While I didn’t think I would have a big opportunity come my way at this conference, I did relish in the little connections that were made. These small interactions seemed to come randomly and could have been easily missed without realizing it. I met two professors from South Dakota School of Mines and Technology while we shared a power outlet between sessions. We were able to discuss some of the sessions they were attending and what they were presenting. We also spoke about the Ph.D. program at their university, and some of their current research projects. Later that day, I called an uberpool and less than a block later we picked up another attendee (obvious by the badge and pick-up location), the next day we happened to be standing in the same food truck line for lunch. He was an assistant professor at the University of Rochester and we discussed the grad school to tenure professor process and choosing a specialty. Eventually our discussion brought in a few more people from the line to openly debate the educational needs for research positions in academia vs industry and national labs. I also attended a presentation from a student that was presenting her research project from her summer internship, which was the exact internship placement I has just accepted for this coming summer, and she willingly answered my numerous questions about the program. Needless to say, I learned more about what to expect throughout my physics career, found out about possible summer research opportunities in the future, and collected my fair share of business cards. A lot happened by not being afraid to ask questions and make connections as advised by Conrad.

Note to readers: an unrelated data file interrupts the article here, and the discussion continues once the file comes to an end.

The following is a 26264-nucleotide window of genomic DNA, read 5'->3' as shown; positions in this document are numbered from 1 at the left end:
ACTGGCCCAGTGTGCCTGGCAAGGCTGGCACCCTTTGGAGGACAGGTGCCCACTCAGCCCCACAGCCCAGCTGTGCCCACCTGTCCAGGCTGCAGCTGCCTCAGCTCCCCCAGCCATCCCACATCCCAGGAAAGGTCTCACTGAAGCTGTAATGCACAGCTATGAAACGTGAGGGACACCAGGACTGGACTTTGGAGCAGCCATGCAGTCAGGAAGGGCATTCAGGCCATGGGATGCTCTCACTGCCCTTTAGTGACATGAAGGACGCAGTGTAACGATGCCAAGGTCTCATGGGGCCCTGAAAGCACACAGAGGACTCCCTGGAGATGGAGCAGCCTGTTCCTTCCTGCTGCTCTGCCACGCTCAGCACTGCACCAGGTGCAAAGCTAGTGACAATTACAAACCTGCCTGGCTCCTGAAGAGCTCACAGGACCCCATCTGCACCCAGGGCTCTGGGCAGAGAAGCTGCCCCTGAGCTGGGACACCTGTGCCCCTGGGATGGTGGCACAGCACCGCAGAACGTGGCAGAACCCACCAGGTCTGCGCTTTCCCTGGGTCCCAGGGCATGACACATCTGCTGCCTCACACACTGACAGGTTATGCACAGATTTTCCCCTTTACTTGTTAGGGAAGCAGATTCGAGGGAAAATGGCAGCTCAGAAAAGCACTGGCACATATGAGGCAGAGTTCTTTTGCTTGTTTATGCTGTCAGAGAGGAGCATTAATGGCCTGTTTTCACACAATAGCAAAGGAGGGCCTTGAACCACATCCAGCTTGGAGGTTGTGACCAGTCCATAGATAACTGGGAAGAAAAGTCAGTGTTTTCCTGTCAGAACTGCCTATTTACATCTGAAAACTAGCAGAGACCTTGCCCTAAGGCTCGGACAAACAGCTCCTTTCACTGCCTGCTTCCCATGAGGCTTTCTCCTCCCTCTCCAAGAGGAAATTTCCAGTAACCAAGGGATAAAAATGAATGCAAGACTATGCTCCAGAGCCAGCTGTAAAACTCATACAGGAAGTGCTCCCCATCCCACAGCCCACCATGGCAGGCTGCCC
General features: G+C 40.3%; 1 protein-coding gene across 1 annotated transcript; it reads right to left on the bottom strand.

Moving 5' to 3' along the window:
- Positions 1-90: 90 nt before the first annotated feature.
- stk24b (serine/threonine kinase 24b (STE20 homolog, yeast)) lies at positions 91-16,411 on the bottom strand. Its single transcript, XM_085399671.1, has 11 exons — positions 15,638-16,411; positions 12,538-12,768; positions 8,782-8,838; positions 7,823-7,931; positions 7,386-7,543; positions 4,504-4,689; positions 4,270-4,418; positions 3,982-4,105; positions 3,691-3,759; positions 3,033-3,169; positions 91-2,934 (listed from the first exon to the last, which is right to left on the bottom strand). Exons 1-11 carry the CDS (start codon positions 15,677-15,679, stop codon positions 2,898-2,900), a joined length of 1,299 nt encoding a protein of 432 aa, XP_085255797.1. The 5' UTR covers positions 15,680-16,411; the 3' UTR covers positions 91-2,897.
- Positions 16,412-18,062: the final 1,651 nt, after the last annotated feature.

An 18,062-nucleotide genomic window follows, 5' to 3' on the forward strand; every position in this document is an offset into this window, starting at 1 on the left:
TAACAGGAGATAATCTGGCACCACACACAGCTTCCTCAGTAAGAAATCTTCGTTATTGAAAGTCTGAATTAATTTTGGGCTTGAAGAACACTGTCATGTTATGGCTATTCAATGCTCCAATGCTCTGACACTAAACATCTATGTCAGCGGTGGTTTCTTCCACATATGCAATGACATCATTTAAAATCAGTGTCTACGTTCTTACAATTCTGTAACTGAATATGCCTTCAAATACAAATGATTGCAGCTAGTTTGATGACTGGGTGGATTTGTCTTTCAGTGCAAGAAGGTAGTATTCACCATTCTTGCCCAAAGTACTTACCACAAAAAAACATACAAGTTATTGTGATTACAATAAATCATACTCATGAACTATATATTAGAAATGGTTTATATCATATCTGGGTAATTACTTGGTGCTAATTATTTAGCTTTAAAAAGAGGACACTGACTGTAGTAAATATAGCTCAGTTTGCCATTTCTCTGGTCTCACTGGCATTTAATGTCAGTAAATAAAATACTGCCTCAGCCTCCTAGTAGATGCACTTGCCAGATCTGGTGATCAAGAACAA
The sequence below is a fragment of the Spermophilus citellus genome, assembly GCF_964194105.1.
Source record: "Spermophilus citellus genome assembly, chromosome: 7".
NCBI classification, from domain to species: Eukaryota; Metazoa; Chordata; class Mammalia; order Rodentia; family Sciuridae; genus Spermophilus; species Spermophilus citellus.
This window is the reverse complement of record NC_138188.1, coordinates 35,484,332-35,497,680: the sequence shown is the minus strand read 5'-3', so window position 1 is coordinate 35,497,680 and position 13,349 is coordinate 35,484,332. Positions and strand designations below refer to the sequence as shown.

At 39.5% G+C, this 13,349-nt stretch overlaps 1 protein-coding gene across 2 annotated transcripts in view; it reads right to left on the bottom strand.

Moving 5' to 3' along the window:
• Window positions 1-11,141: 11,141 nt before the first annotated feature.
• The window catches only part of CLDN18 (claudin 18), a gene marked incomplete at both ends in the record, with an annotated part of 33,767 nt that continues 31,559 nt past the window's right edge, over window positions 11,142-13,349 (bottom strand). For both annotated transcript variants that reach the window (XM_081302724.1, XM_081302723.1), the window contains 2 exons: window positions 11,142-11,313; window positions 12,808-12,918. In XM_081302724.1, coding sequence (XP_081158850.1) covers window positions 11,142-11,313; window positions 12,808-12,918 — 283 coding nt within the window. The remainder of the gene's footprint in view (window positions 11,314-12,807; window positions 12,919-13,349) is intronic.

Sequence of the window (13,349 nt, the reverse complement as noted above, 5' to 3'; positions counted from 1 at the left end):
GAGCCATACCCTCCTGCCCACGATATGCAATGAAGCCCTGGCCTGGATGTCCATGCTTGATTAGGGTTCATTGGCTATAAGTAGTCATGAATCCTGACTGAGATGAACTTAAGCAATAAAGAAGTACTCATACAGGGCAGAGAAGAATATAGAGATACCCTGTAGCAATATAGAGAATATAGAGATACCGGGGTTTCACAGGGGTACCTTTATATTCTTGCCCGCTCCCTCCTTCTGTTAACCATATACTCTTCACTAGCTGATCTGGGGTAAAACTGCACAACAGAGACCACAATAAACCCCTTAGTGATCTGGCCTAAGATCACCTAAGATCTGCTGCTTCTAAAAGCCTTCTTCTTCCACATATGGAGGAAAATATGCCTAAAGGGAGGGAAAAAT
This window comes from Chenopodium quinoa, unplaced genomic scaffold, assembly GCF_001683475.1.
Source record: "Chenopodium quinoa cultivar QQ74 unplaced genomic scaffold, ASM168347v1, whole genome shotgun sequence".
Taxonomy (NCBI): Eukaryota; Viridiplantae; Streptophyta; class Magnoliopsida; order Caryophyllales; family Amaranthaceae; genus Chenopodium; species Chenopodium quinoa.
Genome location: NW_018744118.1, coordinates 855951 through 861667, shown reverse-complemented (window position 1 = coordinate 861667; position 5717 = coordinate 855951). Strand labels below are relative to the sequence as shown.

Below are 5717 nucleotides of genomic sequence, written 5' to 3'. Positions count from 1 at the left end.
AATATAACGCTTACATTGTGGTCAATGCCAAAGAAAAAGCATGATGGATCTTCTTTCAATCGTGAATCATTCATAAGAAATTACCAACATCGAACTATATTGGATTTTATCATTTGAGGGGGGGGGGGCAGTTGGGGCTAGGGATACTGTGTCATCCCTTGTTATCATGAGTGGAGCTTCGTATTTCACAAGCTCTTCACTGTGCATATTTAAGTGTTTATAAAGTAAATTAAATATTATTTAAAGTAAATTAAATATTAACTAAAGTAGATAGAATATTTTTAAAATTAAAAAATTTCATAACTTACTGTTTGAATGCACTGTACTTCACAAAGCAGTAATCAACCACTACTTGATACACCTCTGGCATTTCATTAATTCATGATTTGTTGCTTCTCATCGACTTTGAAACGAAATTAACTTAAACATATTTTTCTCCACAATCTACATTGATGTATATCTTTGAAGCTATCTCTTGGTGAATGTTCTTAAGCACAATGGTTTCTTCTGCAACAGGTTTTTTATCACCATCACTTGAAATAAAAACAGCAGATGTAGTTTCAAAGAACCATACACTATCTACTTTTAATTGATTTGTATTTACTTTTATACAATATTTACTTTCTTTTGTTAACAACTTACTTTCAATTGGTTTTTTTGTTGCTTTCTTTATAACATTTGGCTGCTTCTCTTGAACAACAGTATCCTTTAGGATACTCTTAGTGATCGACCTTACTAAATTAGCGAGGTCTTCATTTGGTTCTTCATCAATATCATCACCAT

While my time was well spent in between the sessions, I also took advantage of the presentations being given. Looking at the schedule it was easy to get overwhelmed and feel in over my head, however the agenda marked sessions that were welcoming to undergraduates and I fully embraced those sessions.


At the Kavli Foundation Special Symposium: The Frontiers of Physics, Barry Barish (CalTech) opened up the presentations by discussing “Einstein, Gravitational Waves: and a New Science.” After a brief history of the theory of gravitational waves and how the technology had to catch up to verify the original claim, Barish made a bold call to action, “We are not limited in our creative thinking but by our instruments. The key to the future is to develop more sensitive materials.”